Users finally have the chance to let Apple know how they feel about the default apps that come preloaded on iPhones and iPads. Among the big changes with iOS 15, Apple quietly announced that users can rate and review built-in iOS apps in the App Store just like they have been able to for third-party apps.
Thus far it is not looking great for Apple’s stock apps. Most of the feedback received since this option became available has been fairly negative. Of course, this should be taken with a grain of salt at first, as there are fewer than 500 reviews on most apps. Hopefully Apple will take some of this feedback into consideration, though, and consider improving the user experience for these built-in applications.
Built In App Reviews - Leveling the Playing Field
Much of the recent litigation against Apple concerns the way they allegedly treat their own apps differently than those created by third parties. This has created an environment where it seems that Apple is “untouchable” and does not need to follow its own rules. While it was not explicitly stated, there is reason to believe that this move by Apple was influenced by these numerous antitrust allegations. At the very least it does seem to be a reaction to ongoing public sentiment to take measures that somewhat level the playing field in the iOS App Store.
Since the App Store came into being, users could rate and review apps. This has always been a helpful tool, allowing developers to receive feedback and providing insight for other users who may be considering installing. For a long time, Apple’s own apps have not been held to these same standards. Apple has historically restricted users from being able to provide feedback or criticism on default apps, and it was only with iOS 14 that users could delete some of these built-in apps from their home screen.
Apple’s default apps are regularly criticized by users who are unsatisfied with the experience provided. Even the recent verdict on the now infamous Epic Games v. Apple brought this point to light. Judge Yvonne Gonzalez Rogers mentioned that “a third-party app store could put pressure on Apple to innovate by providing features that Apple has neglected.” Hopefully, critical reviews can spur Apple to start investing in their stock apps to improve user experience and satisfaction.
Since the new policy of allowing default apps to be rated went into effect, most of Apple’s apps have received less than glowing reviews. Currently, the highest rated Apple app is Voice Memos which is sitting at 4.3 stars, though even within positive reviews there are suggestions on improving user experience.
Most of Apple’s other apps seem to be hovering around or below three stars. Apple Maps is at 3.5 stars, with users primarily noting how much easier Google Maps is to use. Apple News is at 2.5 stars, with the biggest complaints being operability issues where the app crashes often. The app that has had the most negative reception overall is Apple Podcasts, which is at a 1.8 star rating.
It is likely that ratings will stabilize once more users get over the initial torrent of criticism that had been building up for years, and more recent users take the time to leave feedback. Reviews may move towards more constructive ways to improve the app, and Apple will have a chance to evaluate and take action on fixing issues that leave users making comments like calling the Podcasts app “The Neglected Step-Child of Apple Apps”.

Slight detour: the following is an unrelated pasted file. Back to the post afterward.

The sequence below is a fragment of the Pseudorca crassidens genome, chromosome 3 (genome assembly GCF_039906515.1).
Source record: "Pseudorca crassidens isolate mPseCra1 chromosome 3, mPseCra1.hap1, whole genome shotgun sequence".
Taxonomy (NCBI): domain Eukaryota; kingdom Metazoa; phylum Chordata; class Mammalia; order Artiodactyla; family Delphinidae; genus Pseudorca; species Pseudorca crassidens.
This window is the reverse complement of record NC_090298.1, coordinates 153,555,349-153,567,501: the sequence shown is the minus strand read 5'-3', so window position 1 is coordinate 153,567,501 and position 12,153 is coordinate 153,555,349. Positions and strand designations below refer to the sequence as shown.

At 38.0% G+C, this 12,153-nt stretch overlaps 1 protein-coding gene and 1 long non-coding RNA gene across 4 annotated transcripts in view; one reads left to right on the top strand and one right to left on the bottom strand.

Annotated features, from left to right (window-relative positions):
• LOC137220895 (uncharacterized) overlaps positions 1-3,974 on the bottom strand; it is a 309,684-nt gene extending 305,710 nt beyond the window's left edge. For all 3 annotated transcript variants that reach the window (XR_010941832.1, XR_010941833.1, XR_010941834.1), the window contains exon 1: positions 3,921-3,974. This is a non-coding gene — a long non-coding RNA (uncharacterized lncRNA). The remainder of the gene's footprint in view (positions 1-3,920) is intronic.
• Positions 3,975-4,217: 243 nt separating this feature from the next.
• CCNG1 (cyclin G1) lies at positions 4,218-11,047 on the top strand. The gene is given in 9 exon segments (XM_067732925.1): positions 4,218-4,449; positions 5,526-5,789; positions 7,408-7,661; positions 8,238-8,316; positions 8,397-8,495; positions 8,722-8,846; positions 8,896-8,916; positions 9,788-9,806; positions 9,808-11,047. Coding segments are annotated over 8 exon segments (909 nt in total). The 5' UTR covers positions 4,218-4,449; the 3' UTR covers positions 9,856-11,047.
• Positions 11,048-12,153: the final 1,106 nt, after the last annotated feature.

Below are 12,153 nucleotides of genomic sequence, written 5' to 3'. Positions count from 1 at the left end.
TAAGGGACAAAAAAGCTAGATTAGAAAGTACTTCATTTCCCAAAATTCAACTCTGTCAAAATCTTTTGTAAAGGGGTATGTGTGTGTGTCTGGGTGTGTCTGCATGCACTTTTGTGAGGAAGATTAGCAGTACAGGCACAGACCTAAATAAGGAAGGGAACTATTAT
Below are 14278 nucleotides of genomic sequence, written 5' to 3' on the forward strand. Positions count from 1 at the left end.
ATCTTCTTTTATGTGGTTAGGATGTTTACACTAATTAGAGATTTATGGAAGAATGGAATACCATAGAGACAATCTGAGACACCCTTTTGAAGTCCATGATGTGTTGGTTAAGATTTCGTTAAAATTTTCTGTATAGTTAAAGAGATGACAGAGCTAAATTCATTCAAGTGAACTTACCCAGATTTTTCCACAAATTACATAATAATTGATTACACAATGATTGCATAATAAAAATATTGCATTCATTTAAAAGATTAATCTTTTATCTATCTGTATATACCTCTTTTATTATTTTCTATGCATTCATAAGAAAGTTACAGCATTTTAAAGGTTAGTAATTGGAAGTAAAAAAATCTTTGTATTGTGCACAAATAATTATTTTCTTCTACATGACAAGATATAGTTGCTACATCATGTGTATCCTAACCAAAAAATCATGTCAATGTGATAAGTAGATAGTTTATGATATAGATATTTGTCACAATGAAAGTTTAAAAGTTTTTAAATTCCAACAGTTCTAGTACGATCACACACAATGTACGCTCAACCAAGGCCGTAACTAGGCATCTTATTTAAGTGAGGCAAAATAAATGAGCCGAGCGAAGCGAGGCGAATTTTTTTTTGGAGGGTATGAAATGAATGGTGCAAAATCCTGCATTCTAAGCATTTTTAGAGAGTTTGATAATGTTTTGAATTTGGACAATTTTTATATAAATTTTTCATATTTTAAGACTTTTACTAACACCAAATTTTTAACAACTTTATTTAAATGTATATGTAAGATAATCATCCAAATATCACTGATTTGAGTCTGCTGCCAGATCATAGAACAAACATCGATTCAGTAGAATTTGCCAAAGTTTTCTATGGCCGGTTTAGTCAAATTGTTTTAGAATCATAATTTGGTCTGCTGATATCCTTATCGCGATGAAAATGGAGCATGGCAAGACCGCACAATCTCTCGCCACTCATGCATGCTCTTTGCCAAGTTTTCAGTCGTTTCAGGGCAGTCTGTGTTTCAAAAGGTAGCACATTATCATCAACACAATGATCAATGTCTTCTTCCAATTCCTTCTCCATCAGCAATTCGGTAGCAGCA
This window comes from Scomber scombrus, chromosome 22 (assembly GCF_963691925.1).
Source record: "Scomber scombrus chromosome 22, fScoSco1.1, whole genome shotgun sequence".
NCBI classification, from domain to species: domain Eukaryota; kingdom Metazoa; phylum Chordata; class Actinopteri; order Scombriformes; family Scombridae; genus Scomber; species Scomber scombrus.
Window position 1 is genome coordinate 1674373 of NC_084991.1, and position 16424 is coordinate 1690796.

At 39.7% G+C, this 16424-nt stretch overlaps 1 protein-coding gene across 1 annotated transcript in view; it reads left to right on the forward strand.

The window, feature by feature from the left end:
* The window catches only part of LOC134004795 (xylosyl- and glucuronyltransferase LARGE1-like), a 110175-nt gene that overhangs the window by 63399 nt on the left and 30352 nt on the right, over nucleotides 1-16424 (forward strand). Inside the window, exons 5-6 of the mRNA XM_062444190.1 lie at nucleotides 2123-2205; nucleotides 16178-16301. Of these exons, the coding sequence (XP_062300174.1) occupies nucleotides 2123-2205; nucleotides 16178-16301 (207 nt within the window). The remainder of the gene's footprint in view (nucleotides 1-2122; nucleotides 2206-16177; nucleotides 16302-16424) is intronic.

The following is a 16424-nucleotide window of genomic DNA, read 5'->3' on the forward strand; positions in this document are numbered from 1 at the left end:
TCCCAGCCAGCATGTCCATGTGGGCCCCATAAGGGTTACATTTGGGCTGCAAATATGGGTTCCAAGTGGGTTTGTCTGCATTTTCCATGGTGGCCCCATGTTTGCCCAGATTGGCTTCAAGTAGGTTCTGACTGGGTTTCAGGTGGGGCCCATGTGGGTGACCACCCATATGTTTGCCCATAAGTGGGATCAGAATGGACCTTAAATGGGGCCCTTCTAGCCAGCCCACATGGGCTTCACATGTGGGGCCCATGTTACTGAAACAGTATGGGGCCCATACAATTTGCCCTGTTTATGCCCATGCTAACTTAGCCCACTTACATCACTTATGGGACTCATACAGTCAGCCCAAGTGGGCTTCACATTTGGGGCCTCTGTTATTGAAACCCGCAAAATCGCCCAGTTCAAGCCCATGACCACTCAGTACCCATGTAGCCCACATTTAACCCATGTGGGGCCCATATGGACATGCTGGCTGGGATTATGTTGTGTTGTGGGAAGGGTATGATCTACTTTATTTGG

Fortunately, since Apple now appears to be following the guidelines of the other apps on its platform, it can opt to wipe its historical rating score after an update. It’s possible that Apple will take the actionable user feedback in mind, make improvements to the apps, and re-launch with these issues addressed. The pent-up harsh reviews will remain, but its rating score can more accurately reflect the improved app rather than a decade of built-up frustration that was previously relegated to online forums and social media.
Apple has opened the door to allow users to rate and review pre-installed Apple apps. Whether this decision was influenced by the recent legal proceedings that have Apple in hot water over antitrust allegations has not been confirmed. Regardless, this move does take a step to leveling the playing field in the iOS App Store.
It is good to see Apple willingly open their ecosystem up to constructive criticism. While the reviews are overwhelmingly negative at the moment, it is possible that as we move forward with this new policy, we will see ratings stabilize. Hopefully Apple uses this opportunity to improve upon their software products, thus fostering a more positive user experience.
In a direct way, the move can help give Apple the information it needs to improve its built-in apps for future updates, leading to more adoption of its native apps like Apple Maps over competitors like Google. In the bigger picture, it helps clean up Apple’s public perception of handing out Resolution Center judgements from high atop its ivory loop, which may be helpful in its ongoing court battles.
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